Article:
Coronavirus: No exemptions for people in managed isolation even if family, friends are dying

Phil Pennington for RNZ

None of the travellers returning to New Zealand to see a family member who is close to dying have been allowed out of managed isolation.

So far 24 people have applied for an exemption to visit someone dying or close to dying and all have been turned down.

In some cases the traveller was still in isolation when their relative died.

About 50 other people who applied for an exemption from the mandatory 14-day isolation on other compassionate grounds were also rejected.

Prime Minister Jacinda Ardern has spoken of needing to avoid a "double tragedy" if a traveller were to spread the virus.

The Ministry of Health said the border rules could be "very distressing" but it was taking a precautionary approach.

Among those turned down for a dispensation from managed isolation were two sisters from Melbourne who spoke to RNZ last week about travelling to be with their dying mother.

Officials have been looking at the controls as the country moves toward level 2 and what could be put in place to manage the risk.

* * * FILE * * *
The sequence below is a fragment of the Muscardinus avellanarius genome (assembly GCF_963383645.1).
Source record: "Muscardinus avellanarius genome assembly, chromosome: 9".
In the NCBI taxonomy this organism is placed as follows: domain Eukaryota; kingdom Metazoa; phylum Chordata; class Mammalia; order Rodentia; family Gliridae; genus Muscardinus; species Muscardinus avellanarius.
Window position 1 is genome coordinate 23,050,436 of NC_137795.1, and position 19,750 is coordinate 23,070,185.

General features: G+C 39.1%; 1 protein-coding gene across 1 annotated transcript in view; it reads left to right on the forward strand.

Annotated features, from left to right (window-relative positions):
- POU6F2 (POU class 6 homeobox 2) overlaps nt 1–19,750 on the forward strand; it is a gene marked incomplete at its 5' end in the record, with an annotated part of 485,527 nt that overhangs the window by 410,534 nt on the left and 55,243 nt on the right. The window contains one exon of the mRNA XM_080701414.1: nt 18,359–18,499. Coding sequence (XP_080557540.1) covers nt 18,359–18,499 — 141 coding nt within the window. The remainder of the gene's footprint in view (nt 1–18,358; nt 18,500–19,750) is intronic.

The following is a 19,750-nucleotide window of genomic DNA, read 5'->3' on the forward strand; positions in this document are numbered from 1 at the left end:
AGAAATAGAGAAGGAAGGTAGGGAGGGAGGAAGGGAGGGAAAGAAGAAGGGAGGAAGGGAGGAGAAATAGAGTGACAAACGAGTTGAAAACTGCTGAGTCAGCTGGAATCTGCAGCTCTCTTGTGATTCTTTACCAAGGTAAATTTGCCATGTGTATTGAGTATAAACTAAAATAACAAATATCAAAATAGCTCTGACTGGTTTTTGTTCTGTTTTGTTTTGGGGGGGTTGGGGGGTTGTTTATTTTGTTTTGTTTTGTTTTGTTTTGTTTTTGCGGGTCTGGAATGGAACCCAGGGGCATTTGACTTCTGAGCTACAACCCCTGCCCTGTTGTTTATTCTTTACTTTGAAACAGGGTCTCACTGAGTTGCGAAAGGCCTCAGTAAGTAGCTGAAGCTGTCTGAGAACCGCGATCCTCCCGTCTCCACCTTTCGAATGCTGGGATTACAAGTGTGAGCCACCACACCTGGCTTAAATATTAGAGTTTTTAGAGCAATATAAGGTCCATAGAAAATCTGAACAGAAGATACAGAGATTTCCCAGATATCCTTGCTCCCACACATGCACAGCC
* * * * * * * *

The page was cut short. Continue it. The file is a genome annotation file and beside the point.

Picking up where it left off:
Since border controls were tightened 28 March, 6355 travellers have been required to stay in managed isolation in Auckland hotels and quarantine facilities, paid for by the government.

About half have completed their isolation.

Of the total, 296 have applied for an exemption from having their isolation managed this way, and 29 have been granted.

Exemptions granted:

  • 16 on medical grounds
  • 5 medivacs - unwell people going straight to hospital
  • 1 exceptional circumstances (left managed isolation 16 hours early to get transport)
  • 2 transit (collecting children and leaving the country)
  • 2 unaccompanied minors (parent or guardian joining them in managed isolation)
  • 2 essential worker exemptions
  • 1 extradition (to isolate in prison rather than a hotel)